In this chapter, we explore how text data can be preprocessed and cleaned and how words can be used by a machine learning algorithm. The example task we use is a sentiment analysis, or opinion mining, using tweets from Twitter. Sentiment analysis gives an idea on how a concept is perceived by the public from tweets, or other texts like reviews, classifying them into positive or negative categories according to their contents.
The beginner level aims to teach data quality to learners with no background in coding or computer science. The course follows the same path as for the advanced level, without the code cells and code instructions.
Prerequisites and target audience¶
Some logic thinking is still needed to understand the beginner level, as we discuss about data, statistics and graphs. But everything is explained in time.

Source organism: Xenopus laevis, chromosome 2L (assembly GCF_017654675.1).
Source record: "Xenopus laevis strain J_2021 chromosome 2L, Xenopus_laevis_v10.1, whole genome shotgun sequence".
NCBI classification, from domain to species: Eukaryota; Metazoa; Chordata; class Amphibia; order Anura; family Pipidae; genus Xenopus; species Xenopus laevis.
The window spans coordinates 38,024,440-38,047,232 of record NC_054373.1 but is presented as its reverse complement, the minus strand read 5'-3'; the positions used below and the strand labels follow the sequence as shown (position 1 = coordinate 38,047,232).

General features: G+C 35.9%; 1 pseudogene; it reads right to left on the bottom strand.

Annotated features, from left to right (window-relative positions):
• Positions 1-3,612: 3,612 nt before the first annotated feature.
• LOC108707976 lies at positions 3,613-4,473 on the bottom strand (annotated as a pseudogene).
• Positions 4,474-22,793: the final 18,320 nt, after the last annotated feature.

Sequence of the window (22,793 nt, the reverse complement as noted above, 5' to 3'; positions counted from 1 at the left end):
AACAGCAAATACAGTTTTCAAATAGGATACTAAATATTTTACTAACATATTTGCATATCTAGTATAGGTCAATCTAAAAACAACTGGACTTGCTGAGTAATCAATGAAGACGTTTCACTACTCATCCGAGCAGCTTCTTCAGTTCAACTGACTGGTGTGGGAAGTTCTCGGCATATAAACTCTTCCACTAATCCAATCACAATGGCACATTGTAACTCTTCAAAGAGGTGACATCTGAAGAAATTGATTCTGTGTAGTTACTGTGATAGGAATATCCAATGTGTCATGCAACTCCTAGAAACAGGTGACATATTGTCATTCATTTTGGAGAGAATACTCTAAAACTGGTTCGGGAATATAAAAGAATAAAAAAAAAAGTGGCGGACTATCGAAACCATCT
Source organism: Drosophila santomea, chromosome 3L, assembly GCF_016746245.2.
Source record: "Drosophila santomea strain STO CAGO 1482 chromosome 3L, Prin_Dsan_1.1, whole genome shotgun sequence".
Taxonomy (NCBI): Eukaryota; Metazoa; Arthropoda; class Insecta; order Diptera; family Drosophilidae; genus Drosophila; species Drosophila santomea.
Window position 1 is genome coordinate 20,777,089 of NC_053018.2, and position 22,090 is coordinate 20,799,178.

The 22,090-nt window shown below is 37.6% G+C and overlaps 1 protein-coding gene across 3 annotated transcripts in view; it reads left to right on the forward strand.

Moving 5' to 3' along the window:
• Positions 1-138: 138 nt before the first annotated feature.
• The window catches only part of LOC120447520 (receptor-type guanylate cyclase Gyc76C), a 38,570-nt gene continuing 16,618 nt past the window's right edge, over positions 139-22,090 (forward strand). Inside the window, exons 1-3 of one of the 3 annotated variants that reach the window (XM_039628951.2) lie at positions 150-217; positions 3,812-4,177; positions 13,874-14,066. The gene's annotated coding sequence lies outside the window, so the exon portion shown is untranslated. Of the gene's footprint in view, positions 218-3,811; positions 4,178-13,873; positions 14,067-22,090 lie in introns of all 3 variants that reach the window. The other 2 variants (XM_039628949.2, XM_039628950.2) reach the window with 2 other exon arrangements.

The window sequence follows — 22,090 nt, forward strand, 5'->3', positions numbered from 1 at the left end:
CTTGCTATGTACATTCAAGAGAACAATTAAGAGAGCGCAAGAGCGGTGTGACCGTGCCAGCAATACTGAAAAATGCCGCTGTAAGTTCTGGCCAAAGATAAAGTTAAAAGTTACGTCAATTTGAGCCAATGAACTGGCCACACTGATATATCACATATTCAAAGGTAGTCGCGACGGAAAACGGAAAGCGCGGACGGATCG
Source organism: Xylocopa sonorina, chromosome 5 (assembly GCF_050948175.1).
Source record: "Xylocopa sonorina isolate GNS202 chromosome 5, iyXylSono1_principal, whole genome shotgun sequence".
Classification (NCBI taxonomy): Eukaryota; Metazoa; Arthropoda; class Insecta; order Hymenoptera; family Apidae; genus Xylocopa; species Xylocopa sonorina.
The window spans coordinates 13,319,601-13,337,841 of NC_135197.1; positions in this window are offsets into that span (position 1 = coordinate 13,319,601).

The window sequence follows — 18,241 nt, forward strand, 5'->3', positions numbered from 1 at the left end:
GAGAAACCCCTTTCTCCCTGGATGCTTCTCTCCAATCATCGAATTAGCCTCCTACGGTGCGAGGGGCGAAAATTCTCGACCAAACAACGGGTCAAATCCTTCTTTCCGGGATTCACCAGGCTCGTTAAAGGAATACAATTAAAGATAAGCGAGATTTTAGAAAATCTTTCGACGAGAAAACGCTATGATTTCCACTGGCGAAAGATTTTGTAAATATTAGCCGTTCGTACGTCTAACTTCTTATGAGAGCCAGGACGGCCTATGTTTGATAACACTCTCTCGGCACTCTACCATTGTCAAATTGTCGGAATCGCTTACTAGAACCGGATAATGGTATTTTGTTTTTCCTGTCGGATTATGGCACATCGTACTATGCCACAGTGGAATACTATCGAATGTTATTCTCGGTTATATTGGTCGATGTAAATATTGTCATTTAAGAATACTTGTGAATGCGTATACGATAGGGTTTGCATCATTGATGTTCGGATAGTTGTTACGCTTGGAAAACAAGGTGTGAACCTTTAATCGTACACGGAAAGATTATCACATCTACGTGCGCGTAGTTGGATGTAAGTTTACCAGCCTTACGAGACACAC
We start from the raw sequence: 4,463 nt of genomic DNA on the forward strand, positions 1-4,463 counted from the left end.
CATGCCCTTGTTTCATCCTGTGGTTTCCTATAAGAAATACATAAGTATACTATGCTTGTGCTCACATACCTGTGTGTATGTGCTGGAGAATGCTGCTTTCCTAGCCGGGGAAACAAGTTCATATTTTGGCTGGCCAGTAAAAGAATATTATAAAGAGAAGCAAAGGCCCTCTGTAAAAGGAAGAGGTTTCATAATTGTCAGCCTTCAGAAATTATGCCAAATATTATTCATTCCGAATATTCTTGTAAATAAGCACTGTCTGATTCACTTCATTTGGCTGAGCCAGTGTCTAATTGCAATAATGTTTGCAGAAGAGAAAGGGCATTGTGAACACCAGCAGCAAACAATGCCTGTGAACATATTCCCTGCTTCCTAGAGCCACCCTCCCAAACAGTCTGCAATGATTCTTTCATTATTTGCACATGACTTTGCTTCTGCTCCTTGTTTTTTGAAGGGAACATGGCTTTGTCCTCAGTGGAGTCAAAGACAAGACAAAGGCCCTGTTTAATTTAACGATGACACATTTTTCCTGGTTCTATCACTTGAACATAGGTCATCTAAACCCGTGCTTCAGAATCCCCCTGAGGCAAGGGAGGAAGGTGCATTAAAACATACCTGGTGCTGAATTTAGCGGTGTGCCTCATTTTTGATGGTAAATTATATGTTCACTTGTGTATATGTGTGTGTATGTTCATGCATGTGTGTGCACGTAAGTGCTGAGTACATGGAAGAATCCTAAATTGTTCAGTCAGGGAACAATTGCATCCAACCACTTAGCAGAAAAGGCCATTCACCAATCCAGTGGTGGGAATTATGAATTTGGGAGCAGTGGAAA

The beginner level targets every curious mind who would come accross this teaching offer and would like to learn more about machine learning and data. Curiosity is necessary, as it is not an easy topic, but we aim to make it as accessible as it can be.
Summary videos at the beginning of each section aim to give a first glance of the addressed topics in the part. After watching those videos, you should be ready to start with the course itself.
Inside the course, quizzes are proposed at the end of each page to test whether the page was well understood. Thoses quizzes are a way of self-learning: feedback is given for each question but nothing is mandatory.
The visualizations (graphs, images, …) for the beginner level are the same as for the advanced level. Most visualizations are static but sometimes, an interactive widget allows you to play around with parameters to see how the results are affected. Don’t be shy with those widgets, even if they should display an error: there is no error that can make your computer crash.
A jump to the next level?¶
For the most brave learners, there is always the possibility to shift from beginner to advanced. The only difference between the two levels is additional information about code and the possibility to run code cells.